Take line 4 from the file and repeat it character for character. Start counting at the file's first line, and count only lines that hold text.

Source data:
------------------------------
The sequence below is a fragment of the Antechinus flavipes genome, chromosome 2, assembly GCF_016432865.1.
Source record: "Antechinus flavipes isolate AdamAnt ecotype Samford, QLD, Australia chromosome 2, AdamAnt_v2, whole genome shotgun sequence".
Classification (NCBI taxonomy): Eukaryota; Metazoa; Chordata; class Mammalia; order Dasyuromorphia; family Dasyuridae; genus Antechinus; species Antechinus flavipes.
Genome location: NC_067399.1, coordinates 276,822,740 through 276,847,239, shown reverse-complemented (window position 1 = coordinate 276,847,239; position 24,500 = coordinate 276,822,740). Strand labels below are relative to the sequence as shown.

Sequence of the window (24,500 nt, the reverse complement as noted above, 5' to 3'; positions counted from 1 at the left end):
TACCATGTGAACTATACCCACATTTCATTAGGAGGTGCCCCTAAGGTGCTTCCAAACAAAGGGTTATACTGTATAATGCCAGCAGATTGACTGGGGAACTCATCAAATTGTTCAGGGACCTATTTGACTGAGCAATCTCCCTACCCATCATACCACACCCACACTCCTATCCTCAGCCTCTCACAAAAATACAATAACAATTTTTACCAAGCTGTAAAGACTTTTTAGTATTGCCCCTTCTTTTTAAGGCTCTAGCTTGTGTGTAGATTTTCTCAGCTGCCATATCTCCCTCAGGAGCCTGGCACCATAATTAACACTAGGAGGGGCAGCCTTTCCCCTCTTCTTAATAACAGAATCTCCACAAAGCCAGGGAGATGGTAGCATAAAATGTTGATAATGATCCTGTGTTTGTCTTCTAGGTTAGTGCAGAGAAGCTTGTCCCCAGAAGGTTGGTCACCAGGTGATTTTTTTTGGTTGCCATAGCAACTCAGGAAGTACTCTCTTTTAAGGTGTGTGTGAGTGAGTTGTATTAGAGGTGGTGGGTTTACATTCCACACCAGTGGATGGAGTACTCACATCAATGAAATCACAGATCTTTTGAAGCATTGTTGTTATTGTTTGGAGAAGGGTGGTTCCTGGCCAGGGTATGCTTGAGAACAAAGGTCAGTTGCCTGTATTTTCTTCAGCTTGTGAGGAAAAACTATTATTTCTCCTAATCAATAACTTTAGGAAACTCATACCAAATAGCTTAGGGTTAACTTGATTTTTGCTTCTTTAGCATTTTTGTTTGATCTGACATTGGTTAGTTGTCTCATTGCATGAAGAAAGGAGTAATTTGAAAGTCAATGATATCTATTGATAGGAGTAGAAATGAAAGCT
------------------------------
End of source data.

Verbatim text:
Genome location: NC_067399.1, coordinates 276,822,740 through 276,847,239, shown reverse-complemented (window position 1 = coordinate 276,847,239; position 24,500 = coordinate 276,822,740). Strand labels below are relative to the sequence as shown.